A somewhat surprisingly allegorical film that examines the most common fears and anxieties associated with childhood, The Gate screenwriter Nankin once notably described the demonic monsters in the flick as follows, “The demons in most good horror films are metaphorical [and] representational for darker feelings, darker emotions; they are the demons within us. THE GATE is about guilt and is about Glen the hero kid’s fear of abandonment . . . His parents leave for the weekend . . . His sister is drifting away from him. Everyone’s leaving him. And these fears are basically what are the catalyst for the demons to come out.” Indeed, the boy protagonist of the film played by a very young Stephen Dorff—the mischling star of popular cinematic works ranging from Blade (1998) to John Waters’ Cecil B. Demented (2000) to Sofia Coppola’s Somewhere (2010)—has some serious yet fairly realistic psychological issues that include guilt and an unwavering fear of abandonment. A rare 1980s horror movie that is devoid of scatological stupidity, hokey humor, retarded jokes, and tasteless titillation, The Gate is a somewhat startlingly emotional horror-drama for kids about a well meaning wimp with strong principles that is forced to develop a certain degree of testicular fortitude after he and his four-eyed comrade unwittingly reawaken the Old Gods in the former's backyard.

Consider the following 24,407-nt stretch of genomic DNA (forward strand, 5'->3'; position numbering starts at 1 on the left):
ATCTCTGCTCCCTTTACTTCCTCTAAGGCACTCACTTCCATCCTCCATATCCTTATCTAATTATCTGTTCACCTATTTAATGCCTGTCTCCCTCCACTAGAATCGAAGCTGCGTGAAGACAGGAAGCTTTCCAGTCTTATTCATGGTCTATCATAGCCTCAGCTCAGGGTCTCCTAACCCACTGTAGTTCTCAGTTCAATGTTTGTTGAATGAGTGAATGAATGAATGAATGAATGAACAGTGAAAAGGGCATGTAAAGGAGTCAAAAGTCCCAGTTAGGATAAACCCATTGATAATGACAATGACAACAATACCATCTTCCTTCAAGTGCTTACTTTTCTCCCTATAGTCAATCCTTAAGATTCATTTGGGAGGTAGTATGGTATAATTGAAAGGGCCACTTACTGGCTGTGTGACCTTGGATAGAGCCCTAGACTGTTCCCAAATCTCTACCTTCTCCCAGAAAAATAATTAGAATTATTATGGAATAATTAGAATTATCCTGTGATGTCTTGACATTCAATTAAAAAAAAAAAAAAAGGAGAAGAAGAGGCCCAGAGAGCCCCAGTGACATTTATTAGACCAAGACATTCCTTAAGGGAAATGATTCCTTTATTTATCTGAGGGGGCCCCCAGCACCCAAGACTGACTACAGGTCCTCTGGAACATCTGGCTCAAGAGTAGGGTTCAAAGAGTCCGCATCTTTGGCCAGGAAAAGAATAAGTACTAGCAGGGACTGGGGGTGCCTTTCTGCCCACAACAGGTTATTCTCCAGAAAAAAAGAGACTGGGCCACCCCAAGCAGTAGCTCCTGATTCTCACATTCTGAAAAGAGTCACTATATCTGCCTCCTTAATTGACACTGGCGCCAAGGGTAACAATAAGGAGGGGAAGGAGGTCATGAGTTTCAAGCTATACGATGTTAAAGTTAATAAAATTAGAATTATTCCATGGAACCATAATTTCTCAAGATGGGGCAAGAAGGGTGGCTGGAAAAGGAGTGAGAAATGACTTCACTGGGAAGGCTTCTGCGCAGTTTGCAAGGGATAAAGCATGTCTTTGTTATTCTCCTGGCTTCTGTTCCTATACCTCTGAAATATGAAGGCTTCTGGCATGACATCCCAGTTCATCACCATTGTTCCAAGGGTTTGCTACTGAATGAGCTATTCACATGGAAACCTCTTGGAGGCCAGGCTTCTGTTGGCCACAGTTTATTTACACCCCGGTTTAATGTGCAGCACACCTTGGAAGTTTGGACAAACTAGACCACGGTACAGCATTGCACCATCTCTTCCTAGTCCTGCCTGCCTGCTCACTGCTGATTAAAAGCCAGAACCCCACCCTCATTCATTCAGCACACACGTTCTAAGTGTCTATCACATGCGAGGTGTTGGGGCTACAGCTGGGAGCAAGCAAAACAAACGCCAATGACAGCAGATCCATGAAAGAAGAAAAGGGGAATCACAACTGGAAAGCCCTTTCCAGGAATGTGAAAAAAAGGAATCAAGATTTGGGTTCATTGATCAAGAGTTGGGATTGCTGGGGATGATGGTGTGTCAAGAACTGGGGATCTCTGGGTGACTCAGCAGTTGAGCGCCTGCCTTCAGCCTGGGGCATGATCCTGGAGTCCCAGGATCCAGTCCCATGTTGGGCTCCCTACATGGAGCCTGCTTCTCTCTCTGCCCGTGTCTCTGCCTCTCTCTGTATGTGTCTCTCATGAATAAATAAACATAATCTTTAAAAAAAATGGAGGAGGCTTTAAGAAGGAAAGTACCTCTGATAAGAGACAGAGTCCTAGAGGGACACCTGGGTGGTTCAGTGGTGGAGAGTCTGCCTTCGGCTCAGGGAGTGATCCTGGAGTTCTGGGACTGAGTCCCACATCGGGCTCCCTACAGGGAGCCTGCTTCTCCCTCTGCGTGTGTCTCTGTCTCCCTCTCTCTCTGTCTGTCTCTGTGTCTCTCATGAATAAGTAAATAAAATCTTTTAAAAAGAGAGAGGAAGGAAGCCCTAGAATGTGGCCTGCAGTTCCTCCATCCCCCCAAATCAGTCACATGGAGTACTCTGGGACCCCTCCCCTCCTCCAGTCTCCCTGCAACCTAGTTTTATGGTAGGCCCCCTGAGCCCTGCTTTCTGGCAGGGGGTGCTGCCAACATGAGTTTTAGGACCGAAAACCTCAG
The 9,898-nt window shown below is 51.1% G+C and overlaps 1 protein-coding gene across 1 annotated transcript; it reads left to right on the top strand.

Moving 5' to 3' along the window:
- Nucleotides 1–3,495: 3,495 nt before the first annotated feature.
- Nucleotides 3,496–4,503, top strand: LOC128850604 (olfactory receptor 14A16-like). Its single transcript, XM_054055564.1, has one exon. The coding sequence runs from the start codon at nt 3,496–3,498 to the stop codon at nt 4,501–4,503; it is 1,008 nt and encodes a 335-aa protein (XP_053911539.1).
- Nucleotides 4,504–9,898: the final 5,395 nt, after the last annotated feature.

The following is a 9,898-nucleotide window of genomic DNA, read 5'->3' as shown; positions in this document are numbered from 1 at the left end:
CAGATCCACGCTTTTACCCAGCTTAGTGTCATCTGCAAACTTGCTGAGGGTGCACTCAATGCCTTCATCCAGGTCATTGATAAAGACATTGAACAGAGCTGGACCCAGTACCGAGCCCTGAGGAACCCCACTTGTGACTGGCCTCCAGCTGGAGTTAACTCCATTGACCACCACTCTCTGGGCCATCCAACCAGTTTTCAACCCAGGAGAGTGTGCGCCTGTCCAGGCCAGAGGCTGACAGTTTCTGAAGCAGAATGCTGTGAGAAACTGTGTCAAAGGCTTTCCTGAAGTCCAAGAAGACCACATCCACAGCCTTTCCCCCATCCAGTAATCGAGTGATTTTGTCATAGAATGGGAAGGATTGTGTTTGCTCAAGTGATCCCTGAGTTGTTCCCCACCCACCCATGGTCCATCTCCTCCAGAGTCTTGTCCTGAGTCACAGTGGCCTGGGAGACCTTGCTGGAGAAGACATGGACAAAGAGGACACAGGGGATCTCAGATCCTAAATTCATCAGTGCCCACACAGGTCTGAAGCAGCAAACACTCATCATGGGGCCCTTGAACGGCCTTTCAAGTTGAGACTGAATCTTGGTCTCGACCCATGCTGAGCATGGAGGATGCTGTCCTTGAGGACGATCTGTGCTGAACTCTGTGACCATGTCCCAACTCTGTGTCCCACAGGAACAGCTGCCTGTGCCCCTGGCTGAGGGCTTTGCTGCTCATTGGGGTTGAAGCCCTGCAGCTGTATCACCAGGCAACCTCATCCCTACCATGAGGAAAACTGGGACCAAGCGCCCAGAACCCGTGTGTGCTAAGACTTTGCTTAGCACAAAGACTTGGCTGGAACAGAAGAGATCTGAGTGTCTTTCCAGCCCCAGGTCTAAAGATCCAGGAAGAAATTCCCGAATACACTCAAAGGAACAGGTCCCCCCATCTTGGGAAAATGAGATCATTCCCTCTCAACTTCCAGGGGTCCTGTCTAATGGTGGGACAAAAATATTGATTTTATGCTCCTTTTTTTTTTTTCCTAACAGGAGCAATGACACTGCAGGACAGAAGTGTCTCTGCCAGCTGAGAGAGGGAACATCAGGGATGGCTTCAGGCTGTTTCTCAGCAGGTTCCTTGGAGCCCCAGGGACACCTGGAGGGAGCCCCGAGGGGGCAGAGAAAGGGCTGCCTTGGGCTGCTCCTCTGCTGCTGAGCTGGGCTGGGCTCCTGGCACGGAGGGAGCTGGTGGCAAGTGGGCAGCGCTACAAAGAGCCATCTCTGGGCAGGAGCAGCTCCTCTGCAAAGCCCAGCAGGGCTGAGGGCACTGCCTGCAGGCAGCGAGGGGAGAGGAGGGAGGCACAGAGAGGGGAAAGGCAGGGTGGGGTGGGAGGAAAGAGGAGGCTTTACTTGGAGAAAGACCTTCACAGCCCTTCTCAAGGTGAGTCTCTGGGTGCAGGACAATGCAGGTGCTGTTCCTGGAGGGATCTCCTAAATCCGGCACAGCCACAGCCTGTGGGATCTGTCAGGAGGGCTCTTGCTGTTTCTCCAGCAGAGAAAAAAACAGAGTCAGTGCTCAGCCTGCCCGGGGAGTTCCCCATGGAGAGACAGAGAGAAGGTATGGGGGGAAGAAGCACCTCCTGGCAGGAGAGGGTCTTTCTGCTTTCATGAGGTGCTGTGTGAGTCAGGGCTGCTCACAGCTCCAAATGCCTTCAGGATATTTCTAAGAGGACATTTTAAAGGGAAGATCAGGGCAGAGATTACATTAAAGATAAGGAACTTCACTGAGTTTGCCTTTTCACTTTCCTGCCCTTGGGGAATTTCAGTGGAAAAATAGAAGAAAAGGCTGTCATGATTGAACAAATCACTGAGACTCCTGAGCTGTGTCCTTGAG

When Al’s obnoxious teenage friends opt to attempt to levitate Glen during the party and it actually works so well that the protagonist manages to break a light upon floating up to the ceiling, they unwittingly perform another ritual that further awakens the Old Gods. At this point, the Old Gods have enough power to emotionally terrorize the protagonists with phantoms and highly personalized nightmarish hallucinations. Indeed, that night, Terry is visited by an apparition of his dead mother and immediately embraces her, only to soon realize in a horrifically heartbreaking fashion that it is actually Glen’s beloved dog Angus and that he has accidentally strangled the poor creature to death. Meanwhile, as Terry dances with the demonic phantom, Glen is awakened by ominous moths and watches in abject bewilderment as the walls of his room begin to stretch as if they have come alive. At this point, it is obvious that the house has become an extension of the demonic gate. Of course, by killing Glen’s beloved canine friend and sadistically teasing Terry about his tragic longing dead mommy, the Old Gods are seeking to emotionally destroy and isolate the little lads so that they can be easily defeated and enslaved by demonic forces, but luckily they are tougher than they look. Considering Glen's worst fear is losing his friends and family, it is only a matter of time before the Old Gods come for Al and Terry. Indeed, unbeknownst to Glen, he is a passive pawn in a demonic game of quite literally hellish proportions.